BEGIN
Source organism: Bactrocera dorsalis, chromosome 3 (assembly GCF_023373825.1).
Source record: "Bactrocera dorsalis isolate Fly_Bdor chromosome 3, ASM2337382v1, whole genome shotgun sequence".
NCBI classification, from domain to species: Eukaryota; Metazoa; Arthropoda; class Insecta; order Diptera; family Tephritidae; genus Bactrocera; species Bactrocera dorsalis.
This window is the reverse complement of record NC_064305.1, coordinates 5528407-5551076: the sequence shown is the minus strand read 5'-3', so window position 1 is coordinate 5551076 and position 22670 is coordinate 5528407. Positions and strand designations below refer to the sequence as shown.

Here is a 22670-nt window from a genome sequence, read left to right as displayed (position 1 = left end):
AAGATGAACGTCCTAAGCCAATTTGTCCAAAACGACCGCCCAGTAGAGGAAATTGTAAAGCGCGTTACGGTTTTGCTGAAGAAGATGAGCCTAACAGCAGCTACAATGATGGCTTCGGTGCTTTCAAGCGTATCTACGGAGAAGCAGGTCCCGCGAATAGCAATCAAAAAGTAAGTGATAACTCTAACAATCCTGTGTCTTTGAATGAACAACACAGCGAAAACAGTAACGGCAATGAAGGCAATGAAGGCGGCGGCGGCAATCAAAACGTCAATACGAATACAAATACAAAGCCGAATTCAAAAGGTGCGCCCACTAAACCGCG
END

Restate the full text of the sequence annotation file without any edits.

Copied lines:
Source organism: Bactrocera dorsalis, chromosome 3 (assembly GCF_023373825.1).
Source record: "Bactrocera dorsalis isolate Fly_Bdor chromosome 3, ASM2337382v1, whole genome shotgun sequence".
NCBI classification, from domain to species: Eukaryota; Metazoa; Arthropoda; class Insecta; order Diptera; family Tephritidae; genus Bactrocera; species Bactrocera dorsalis.
This window is the reverse complement of record NC_064305.1, coordinates 5528407-5551076: the sequence shown is the minus strand read 5'-3', so window position 1 is coordinate 5551076 and position 22670 is coordinate 5528407. Positions and strand designations below refer to the sequence as shown.

Here is a 22670-nt window from a genome sequence, read left to right as displayed (position 1 = left end):
AAGATGAACGTCCTAAGCCAATTTGTCCAAAACGACCGCCCAGTAGAGGAAATTGTAAAGCGCGTTACGGTTTTGCTGAAGAAGATGAGCCTAACAGCAGCTACAATGATGGCTTCGGTGCTTTCAAGCGTATCTACGGAGAAGCAGGTCCCGCGAATAGCAATCAAAAAGTAAGTGATAACTCTAACAATCCTGTGTCTTTGAATGAACAACACAGCGAAAACAGTAACGGCAATGAAGGCAATGAAGGCGGCGGCGGCAATCAAAACGTCAATACGAATACAAATACAAAGCCGAATTCAAAAGGTGCGCCCACTAAACCGCG